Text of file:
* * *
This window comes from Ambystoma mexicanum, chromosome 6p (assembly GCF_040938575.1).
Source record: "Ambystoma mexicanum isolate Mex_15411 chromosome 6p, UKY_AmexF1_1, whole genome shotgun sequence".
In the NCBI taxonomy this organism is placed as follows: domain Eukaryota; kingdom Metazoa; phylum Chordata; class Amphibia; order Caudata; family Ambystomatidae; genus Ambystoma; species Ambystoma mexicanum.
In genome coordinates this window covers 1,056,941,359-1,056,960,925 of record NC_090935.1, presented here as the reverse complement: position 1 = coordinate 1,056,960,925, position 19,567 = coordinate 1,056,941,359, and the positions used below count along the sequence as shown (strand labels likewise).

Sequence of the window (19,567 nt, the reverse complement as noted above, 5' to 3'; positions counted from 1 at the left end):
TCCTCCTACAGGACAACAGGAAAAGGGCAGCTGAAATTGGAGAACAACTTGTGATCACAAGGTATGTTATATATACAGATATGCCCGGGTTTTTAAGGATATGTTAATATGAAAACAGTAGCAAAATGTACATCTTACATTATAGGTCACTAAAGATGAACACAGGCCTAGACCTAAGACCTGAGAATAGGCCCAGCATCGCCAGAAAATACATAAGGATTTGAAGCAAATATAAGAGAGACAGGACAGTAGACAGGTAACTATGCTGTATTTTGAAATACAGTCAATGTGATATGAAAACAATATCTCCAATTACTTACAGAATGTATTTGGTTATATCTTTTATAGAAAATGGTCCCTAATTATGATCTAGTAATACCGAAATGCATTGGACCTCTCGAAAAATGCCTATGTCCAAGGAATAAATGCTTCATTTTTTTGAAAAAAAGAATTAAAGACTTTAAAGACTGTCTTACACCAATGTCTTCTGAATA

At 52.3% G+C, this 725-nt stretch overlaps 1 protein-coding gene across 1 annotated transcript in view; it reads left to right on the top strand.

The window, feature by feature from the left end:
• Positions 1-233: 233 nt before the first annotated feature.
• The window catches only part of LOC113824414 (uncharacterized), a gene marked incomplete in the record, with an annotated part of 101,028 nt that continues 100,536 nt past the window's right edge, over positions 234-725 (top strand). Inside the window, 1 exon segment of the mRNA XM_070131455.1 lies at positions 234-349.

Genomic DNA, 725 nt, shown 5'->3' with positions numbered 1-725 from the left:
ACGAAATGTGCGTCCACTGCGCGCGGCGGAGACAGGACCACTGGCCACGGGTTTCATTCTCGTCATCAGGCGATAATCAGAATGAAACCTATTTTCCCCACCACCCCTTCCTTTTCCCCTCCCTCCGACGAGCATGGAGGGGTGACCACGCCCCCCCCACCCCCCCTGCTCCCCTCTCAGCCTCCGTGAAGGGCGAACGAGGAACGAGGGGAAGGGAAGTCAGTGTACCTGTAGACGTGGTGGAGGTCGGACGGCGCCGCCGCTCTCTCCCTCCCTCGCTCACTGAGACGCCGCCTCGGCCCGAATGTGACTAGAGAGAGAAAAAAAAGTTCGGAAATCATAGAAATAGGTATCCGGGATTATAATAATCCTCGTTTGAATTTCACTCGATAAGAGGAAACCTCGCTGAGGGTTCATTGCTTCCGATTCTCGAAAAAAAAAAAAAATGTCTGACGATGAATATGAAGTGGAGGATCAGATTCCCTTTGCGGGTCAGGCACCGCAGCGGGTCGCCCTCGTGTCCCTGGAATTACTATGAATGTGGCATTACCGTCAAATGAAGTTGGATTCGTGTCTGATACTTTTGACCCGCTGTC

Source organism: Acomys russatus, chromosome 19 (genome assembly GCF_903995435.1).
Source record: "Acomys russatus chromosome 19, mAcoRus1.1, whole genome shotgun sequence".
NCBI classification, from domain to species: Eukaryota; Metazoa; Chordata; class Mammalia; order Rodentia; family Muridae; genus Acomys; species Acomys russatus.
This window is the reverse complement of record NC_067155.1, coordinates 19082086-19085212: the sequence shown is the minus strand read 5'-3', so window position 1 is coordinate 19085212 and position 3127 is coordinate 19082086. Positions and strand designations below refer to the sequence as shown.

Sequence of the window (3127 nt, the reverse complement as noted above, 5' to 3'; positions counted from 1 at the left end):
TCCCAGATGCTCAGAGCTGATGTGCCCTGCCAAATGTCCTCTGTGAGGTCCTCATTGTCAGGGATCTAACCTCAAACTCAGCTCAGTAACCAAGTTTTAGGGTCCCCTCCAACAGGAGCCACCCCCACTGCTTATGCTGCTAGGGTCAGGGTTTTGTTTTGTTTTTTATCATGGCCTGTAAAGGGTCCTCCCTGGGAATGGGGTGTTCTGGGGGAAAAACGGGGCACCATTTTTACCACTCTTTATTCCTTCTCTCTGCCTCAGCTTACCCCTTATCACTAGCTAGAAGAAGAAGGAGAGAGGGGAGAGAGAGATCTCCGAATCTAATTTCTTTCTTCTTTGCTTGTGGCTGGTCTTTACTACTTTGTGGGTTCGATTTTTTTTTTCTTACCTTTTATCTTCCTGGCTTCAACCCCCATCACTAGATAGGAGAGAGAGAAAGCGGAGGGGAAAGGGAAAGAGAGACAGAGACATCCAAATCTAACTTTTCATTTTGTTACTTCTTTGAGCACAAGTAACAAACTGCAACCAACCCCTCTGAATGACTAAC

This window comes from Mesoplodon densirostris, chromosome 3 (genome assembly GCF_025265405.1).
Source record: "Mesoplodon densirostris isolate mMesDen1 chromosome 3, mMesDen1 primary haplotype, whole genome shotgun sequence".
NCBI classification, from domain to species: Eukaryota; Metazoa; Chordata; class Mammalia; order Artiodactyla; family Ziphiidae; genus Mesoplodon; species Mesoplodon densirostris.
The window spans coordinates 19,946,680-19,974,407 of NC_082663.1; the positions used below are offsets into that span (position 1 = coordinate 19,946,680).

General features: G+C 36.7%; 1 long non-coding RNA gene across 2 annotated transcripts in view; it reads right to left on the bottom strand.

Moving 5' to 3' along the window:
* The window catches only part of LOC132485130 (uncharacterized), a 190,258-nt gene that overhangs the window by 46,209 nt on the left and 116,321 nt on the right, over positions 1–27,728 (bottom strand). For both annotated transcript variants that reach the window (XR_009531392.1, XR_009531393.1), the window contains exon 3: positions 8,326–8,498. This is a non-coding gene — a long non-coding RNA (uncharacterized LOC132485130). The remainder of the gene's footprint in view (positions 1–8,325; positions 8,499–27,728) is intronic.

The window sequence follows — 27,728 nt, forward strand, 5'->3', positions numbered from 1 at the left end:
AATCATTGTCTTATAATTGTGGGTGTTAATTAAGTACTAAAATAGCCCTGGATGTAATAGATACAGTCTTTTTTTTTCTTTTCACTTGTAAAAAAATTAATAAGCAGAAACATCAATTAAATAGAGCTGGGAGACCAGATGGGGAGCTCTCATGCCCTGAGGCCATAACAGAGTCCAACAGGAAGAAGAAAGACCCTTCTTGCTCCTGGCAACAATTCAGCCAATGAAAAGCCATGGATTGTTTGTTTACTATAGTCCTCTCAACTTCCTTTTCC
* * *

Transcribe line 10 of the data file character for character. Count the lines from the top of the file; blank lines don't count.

• The window catches only part of LOC113824414 (uncharacterized), a gene marked incomplete in the record, with an annotated part of 101,028 nt that continues 100,536 nt past the window's right edge, over positions 234-725 (top strand). Inside the window, 1 exon segment of the mRNA XM_070131455.1 lies at positions 234-349.